When I read the first couple of adventures of the Curse of the Golden Spear adventure trilogy set in Kaidan from Jonathan McAnulty and Rite Publishing, I was blown away. I remember the first time I saw the Oriental Adventures book for AD&D in 1985 and was fascinated by the world of Kara-Tur. And last year learning about the island kingdom of Kaidan, I had flashbacks to that world. (I still have the third adventure in the Golden Spear series – The Dark Path – to review and am looking forward to seeing how the trilogy concludes!)
Now Frozen Wind expands on the world of Kaidan by using an unexpected blizzard to drive a group of 5th level PFRPG PCs into the Miyamakoori Monastery near the summit of a mountain. Unfortunately, a demon and her entourage has come to settle an old score between the abbot and herself. Guess who gets caught in the middle? The adventure uses a classic three-act setup to build tension, from discovering the bodies of their new friends and finding ice demons on the premises, to fighting the bodies of their fallen friends raised as ice zombies, and then fighting the “big bad” of the story – Rimiko, an ice demon.
Though the monastery map could be used as a traditional dungeon, McAnulty has decided to go a slightly different way. As certain trigger events occur, transitions will happen from one act to the next to keep things moving. Since the temperature is dropping rapidly after the fires go out and the killing begins, this is a great way to maintain the tension and remind the players that their characters are slowly freezing to death and need to get a move on. The colder it gets, the harder it is to keep moving. Fail a Fortitude check (Survival skill helps!) and your character takes 1d6 nonlethal cold damage. But if you collapse due to nonlethal damage, you’ll become a Popsicle. I recommend killing all the foes and restarting the fires!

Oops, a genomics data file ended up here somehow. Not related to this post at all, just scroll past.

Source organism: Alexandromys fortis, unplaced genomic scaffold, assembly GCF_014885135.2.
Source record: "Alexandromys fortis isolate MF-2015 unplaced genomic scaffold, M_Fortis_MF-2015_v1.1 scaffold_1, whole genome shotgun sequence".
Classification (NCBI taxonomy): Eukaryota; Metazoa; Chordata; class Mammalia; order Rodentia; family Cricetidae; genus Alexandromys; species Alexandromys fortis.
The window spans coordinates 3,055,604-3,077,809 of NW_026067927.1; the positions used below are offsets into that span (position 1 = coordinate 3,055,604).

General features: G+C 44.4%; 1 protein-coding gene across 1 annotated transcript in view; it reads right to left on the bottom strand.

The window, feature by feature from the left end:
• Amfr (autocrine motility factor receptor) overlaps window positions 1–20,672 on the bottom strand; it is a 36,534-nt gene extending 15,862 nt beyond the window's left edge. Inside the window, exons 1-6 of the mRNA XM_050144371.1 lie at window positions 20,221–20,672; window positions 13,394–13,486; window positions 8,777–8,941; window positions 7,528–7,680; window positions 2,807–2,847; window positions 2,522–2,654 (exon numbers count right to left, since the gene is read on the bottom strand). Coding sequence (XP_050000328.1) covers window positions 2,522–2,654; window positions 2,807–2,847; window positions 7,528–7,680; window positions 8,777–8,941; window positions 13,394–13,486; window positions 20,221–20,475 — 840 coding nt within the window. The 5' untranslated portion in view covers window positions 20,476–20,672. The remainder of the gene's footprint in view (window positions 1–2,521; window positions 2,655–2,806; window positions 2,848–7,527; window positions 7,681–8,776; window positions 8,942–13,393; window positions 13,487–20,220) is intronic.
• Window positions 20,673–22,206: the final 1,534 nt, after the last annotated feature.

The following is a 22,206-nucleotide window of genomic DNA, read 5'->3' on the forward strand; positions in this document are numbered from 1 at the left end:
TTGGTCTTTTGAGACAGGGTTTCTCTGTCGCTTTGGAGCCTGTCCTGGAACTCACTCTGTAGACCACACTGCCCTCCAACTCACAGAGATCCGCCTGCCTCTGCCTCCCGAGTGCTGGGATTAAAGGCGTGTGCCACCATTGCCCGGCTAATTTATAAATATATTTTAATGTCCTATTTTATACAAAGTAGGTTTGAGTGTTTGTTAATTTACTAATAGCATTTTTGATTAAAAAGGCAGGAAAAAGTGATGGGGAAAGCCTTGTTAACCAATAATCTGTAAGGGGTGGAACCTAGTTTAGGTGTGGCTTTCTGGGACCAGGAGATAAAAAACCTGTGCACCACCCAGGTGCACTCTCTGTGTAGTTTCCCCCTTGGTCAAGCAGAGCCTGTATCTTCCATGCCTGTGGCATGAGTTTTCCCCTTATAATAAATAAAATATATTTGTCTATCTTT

The adventure includes three new monsters: a Koori no Oni which is an Ice Oni (giant); the Mukurokoori, or Frozen Corpses; and the big baddie herself – Rimiko, the Yuki-Onna (Snow Woman). The first two aren’t particularly bright, but the yuki-onna could be particularly nasty to defeat. Also included are eight pre-generated characters with Kaidanese options. Each is equipped with spells, items, and possessions and has a special objective to achieve: a sorcerer, two rangers (yojimbos), fighter, a paladin (yamabushi), a rogue, a monk/wizard, and a fighter/rogue. Plus you get a couple of GM aids – a temperature chart for tracking what happens as the fires go out and the temperature drops, and a score sheet for figuring out which PC did the best when it’s all said and done.
Since this is a one-shot, the idea of “scoring the adventure” was new to me but makes a lot of sense, especially if the adventure is run at a convention. Having titles like “Zombie Killer” (the character who kills the most mukurokoori), “Die-Hard” (the character who takes the most damage without dying), and “The Critical” (the character who achieved the most critical hits during the game) would be fun as a way to wrap up things when the adventure was completed. I’m not sure I’d want to create this “game in a game” scenario frequently if I was running a campaign, but I’m sure it has its place in the occasional one-off adventure here or there.
The cover, interior art, and maps from artists Michael K. Tumey and Mark Hyzer all look gorgeous and stylized, but not so stylized that they’re unusable – beautiful and functional. The picture of the Koori no Oni was particularly disturbing and not something you’d want to run into in a dark alley. But the image of the Yuki-Onna and the cover really evoke a feel for the eerie cold and fierce storm the PCs find themselves faced with.
Once again Jonathan McAnulty and Rite Publishing have produced a fun adventure with some nice twists and turns. And it’s free! So if you’re looking for a way to kill a session, I definitely recommend you pick up Frozen Wind from RPGNow!
- Frozen Wind from G*M*S Magazine (gmsmagazine.com)
- Way of the Yakuza from G*M*S Magazine (gmsmagazine.com)
- Pathways #11 from G*M*S Magazine (gmsmagazine.com)
- Adventure Review: The Breaking of Forstor Nagar by Ben McFarland from Rite Publishing (gameknightreviews.com)